As a kid, I first found myself in deep woods of the Adirondack Mountains of my native Upstate New York. My parents would pack up the minivan every weekend and we’d head into the Adirondack Park to go camping, hiking, swimming and so on. Campfires. Sing-alongs. Marshmallows. Even as a child, I realized how special those moments were — the sounds and images of waking up in a tent along the shores of a lake to the sounds of a loon still vibrant in my memory.
Each time I find myself home for either the holidays or by happenstance, I immediately head for the Adirondacks, disappearing down a beloved hiking trail and jumping into the cool waters of a nearby river. Throw some firewood into the back of my truck, grab my hammock, and take off down a dirt road within no real plan in mind except to be alone with my thoughts in the ongoing conversation between myself and Mother Nature. And it is in these instances where you realize time doesn’t exist, how anything and everything is all one moment, one we’re lucky enough to be part of, and ever-present in.
Though the Adirondacks are a state park, it hovers around 6.1 million acres in size, with private land holdings and towns within the boundaries, too. To put that in perspective, the GSMNP is roughly 522,000 acres, which makes it one of the largest protected areas anywhere in the United States. Add in 11 million visitors a year, and the GSMNP remains the most visited national park in the country.
Probably the biggest reason I moved to Western North Carolina was the GSMNP. And I think a vast majority of folks who live here, who weren’t raised here, can also say the same. These mountains are magnets for those in search of themselves in the grand scheme of things. The high peaks and low valleys bring calm to our nerves, where we re-center ourselves within the chaos of daily life in modern civilization.
This past Monday evening, I had the pleasure of doing a sit-down interview with folks from the Great Smoky Mountains Association. As part of the ongoing “Smoky Mountain Voices” live interview series at Nantahala Brewing in Bryson City, I talked with GSMA Chief Executive Officer Laurel Rematore, Membership & Marketing Director Lisa Duff and Business Outreach Coordinator Ginger Alfrey.
Did you know that the GSMA raises millions of dollars through the visitor center stores they run in the park? Did you know that a big chunk of those profits are given back to the park, to aid in projects and fill in gaps that government funding may not be able to cover? Did you know that the GSMNP has an annual economic impact of $923 million to our region? Think about all the thousands of jobs and businesses in our communities that are directly impacted by the park. Did you also know there are over 10,000 species that have been identified in the park, and over 1,000 of those species are new to science?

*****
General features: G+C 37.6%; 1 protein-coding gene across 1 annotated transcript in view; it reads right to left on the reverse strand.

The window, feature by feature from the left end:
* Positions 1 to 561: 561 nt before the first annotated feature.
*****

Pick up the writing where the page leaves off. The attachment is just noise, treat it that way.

It’s crazy that those hills outside your window attracted not only you and your family, but also the whole world, all eager to wander into our backyard to see and be part of the unmatched natural beauty of the Great Smokies.
It’s also crazy to think how lucky we are to have this park, and have it remain open and free to the public. A lot of national parks have gates and charge a fee for entry. Not the GSMNP. A big part of the park’s creation was the notion (and agreement) that if land was to be set aside for public use, then there was to be no entry fee. Free, to be you and me. Pretty great, eh?
So, with Memorial Day weekend around the corner — the official kickoff to summer — take off into the Great Smokies. Find a new trail to hike. Camp out. Stay in a shelter on the Appalachian Trail and meet people from all over the world also seeking the same unique experience that you are. Dive into an adventure in your own backyard. Never take that park for granted. Always support it, always do your part to be a steward of the land.
You can watch the full interview of the GSMA at Nantahala Brewing by going to www.facebook.com/nantahalabrewing and clicking on the “Videos” tab. Want to be a member of the GSMA? Want to be a business sponsor? Heck, do you just need some ideas on what to and where to go in the park? For more information on the Great Smoky Mountains Association, click on www.smokiesinformation.org.
1 Iconic bluegrass act Michael Cleveland & Flamekeeper will perform at 7 p.m. Saturday, May 19, at the Historic Cowee School Arts & Heritage Center in Franklin.
2 The annual WNC QuickDraw art fundraiser will be from 4:30 to 9:30 p.m. Saturday, May 19, at Laurel Ridge Country Club in Waynesville.
3 Rock/blues outfit Sanctum Sully will host an album release party and performance at 9 p.m. Friday, May 18, at Isis Music Hall in West Asheville.
4 Christian comedian and singer-songwriter Tim Hawkins will hit the stage at 7:30 p.m. Friday, May 18, at the Smoky Mountain Center for the Performing Arts in Franklin.
5 The Japanese sumi-e painting workshop will be held at 10:30 a.m. Saturday, May 19, in the Atrium of the Jackson County Public Library in Sylva.